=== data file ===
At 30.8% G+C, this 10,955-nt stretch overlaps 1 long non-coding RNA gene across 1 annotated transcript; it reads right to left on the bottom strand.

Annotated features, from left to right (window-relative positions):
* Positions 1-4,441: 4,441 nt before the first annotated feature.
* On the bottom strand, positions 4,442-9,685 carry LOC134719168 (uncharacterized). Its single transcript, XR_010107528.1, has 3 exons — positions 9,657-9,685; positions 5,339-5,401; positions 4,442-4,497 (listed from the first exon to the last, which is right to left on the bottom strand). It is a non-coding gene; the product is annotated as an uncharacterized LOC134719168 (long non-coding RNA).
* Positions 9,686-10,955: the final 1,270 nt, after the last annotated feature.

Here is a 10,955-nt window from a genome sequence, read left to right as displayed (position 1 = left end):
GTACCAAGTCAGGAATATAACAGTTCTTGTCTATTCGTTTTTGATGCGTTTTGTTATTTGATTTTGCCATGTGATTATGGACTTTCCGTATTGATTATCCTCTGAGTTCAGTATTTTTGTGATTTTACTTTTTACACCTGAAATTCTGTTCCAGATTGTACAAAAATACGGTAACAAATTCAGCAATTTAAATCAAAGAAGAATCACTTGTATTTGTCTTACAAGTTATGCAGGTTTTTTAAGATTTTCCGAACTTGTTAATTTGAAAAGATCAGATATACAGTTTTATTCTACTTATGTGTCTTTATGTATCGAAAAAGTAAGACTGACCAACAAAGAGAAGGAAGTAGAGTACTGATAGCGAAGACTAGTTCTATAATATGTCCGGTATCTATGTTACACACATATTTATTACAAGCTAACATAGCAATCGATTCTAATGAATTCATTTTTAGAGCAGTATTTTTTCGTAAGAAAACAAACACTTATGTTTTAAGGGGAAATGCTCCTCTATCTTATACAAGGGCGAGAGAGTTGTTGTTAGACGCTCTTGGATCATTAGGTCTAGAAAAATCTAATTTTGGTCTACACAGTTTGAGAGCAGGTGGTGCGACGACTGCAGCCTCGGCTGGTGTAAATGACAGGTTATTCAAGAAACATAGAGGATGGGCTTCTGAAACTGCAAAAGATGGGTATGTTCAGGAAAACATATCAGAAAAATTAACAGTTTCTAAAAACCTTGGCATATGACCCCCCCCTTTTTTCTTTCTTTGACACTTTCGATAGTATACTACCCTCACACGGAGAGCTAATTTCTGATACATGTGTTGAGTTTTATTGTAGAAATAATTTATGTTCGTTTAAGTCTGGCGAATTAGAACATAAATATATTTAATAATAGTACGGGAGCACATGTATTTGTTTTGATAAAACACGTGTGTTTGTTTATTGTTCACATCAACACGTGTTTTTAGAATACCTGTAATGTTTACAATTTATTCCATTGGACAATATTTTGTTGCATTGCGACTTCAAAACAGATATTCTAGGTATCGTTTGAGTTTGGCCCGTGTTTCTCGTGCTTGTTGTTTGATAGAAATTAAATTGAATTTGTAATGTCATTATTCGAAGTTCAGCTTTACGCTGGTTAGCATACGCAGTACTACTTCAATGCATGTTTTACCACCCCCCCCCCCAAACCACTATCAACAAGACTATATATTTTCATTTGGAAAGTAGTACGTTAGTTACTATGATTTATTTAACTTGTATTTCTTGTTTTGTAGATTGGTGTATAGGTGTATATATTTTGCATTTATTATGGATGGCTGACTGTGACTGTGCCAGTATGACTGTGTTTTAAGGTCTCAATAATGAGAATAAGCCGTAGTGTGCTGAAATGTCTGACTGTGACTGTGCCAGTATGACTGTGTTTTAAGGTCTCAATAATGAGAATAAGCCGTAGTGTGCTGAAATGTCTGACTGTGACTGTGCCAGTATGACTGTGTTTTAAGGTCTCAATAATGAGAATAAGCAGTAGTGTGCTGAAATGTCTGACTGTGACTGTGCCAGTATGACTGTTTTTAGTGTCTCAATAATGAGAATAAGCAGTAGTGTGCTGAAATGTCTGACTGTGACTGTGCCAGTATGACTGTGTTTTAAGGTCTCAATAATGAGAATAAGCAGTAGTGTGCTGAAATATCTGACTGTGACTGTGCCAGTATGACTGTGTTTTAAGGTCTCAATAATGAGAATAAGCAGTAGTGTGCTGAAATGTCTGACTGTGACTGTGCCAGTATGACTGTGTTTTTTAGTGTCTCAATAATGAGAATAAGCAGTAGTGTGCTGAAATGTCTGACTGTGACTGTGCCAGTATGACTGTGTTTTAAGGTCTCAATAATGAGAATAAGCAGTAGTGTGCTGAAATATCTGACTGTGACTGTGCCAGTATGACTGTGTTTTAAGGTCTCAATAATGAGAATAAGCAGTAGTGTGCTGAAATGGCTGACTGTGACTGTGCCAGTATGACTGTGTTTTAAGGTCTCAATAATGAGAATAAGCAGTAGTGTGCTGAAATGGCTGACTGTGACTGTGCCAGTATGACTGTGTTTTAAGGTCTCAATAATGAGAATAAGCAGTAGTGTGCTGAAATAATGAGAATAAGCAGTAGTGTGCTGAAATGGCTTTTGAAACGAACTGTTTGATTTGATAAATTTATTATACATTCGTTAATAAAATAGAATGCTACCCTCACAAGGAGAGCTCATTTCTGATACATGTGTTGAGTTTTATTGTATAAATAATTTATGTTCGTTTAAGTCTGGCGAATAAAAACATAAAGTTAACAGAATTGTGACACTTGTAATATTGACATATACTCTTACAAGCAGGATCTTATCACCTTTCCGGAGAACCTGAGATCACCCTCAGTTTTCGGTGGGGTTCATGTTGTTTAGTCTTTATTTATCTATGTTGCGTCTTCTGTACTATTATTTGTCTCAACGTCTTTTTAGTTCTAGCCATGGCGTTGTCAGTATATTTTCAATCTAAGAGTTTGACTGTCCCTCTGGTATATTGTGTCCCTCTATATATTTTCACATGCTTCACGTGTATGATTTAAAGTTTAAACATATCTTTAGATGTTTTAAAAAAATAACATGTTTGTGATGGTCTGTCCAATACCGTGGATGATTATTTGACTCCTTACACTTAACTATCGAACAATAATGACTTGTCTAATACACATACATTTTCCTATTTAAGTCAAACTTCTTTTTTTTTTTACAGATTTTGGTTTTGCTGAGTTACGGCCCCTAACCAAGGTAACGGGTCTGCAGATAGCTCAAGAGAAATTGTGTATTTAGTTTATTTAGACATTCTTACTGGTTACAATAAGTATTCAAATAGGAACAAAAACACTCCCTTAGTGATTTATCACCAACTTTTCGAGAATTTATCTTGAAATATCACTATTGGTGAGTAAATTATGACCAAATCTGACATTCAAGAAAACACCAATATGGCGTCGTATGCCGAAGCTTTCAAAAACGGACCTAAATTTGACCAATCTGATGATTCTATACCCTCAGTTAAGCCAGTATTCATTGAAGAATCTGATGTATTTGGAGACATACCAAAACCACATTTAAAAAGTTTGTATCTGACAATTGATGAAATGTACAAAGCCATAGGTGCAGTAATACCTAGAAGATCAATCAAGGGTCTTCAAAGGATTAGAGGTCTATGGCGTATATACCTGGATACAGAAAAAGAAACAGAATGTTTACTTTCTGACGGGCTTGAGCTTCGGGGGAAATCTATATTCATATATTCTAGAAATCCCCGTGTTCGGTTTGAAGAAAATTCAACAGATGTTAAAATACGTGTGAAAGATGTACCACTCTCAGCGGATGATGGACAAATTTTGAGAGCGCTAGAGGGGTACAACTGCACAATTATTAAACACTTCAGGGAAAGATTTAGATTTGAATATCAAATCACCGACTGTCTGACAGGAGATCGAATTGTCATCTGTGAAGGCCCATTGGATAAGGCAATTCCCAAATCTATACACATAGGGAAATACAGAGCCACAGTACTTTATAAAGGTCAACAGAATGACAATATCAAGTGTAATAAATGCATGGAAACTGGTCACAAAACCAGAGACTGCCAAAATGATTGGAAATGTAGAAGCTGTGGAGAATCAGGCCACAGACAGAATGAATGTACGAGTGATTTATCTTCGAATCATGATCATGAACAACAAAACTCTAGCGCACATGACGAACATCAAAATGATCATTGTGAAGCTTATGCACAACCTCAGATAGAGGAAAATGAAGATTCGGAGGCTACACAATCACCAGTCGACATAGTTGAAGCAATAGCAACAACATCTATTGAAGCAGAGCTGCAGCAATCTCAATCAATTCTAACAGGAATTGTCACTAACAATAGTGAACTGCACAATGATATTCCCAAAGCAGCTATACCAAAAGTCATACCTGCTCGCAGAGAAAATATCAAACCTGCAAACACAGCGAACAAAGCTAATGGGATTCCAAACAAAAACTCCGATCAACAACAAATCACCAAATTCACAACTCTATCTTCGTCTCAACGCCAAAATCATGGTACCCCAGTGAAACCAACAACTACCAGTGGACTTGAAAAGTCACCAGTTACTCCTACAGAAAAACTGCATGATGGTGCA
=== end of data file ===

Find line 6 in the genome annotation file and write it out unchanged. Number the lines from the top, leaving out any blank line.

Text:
Here is a 10,955-nt window from a genome sequence, read left to right as displayed (position 1 = left end):